Growing up in the Fiji Islands in the late 1960s, Kalyana Mani Seth is an impressionable, plump young girl suited to the meaning of her name: blissful, blessed, the auspicious one. Her mother educates Kalyana about her Indian heritage, vividly telling tales of mischievous Krishna and powerful Mother Kali, and recounting her grandparents’ migration to the tiny, British colony.
While the island nation celebrates its recently granted independence, new stories of the feminist revolution in America are carried over the waves of the Pacific to Kalyana’s ears: stories of women who live with men who are not their husbands, who burn their bras, who are free to do as they please. Strange as all this sounds, Kalyana hopes that she will be blessed with a husband who allows her a similar sense of liberty.
But nothing prepares her for the trauma of womanhood and the cultural ramifications of silence and shame, as her mother tells her there are some family stories that should never be told.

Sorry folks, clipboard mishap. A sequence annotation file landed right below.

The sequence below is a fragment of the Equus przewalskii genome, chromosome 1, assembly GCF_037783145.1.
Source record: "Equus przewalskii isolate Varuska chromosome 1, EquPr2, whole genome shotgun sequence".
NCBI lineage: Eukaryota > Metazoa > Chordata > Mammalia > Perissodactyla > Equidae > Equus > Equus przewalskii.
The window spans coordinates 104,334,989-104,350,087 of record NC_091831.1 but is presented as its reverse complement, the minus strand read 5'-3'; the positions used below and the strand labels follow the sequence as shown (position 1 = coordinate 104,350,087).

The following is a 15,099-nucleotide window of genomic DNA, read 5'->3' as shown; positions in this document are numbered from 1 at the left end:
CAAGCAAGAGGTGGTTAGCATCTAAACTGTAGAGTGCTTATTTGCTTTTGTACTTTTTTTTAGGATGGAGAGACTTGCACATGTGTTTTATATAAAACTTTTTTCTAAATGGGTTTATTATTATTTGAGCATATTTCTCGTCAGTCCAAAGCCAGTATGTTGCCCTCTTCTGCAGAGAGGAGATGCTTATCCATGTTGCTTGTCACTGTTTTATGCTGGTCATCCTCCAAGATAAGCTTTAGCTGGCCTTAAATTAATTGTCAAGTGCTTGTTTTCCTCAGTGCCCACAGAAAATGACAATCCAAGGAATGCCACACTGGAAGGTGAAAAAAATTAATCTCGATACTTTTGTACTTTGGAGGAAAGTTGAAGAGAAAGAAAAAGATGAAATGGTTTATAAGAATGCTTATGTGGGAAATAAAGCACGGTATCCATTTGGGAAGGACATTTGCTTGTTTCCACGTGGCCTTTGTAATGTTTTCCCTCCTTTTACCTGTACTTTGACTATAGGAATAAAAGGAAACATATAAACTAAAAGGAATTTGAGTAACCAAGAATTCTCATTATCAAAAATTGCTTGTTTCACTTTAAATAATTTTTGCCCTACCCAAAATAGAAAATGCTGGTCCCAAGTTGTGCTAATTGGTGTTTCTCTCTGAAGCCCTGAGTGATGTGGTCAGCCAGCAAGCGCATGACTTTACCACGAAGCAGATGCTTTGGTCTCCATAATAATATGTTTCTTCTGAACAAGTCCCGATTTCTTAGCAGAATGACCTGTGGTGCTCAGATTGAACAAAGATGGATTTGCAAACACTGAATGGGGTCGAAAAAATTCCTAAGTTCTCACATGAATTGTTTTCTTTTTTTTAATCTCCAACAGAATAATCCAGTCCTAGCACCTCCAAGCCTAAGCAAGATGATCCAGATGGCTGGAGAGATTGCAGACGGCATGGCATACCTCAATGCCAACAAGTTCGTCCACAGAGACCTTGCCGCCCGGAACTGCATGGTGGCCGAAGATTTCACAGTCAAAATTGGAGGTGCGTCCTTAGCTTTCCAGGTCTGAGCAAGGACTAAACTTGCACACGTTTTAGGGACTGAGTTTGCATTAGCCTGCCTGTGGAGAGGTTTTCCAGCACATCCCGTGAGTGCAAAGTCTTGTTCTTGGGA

Khelawan's second novel (following The End of the Dark and Stormy Night) tells the story of a young Indian woman growing up in the late 1960s in Fiji, where her family relocated during the British occupation of India. She was lovingly raised by her mother, who vividly recounts tales of her family and India's mythological stories; her aunt, with whom she shares a bed and her education; and her father, known in the neighborhood as a liberal man because he does not beat his wife without reason. Kalyana's world is shattered at age 11 when her uncle rapes her. When Kalyana's mother tells her she must hide what has happened for the sake of their family, the young woman struggles to reconcile the narratives that connect women to each other while enduring the silencing that her society requires. As the story follows Kalyana into adulthood including marriage, immigration to Canada, and having a child of her own readers see how political movements shape her life. Khelawan elegantly intertwines the effects of patriarchy, colonialism, slavery, and second-wave feminism in a story about a young woman losing and then finding her voice. Rich in detail and memory, the novel celebrates the power of storytelling as both formative and healing.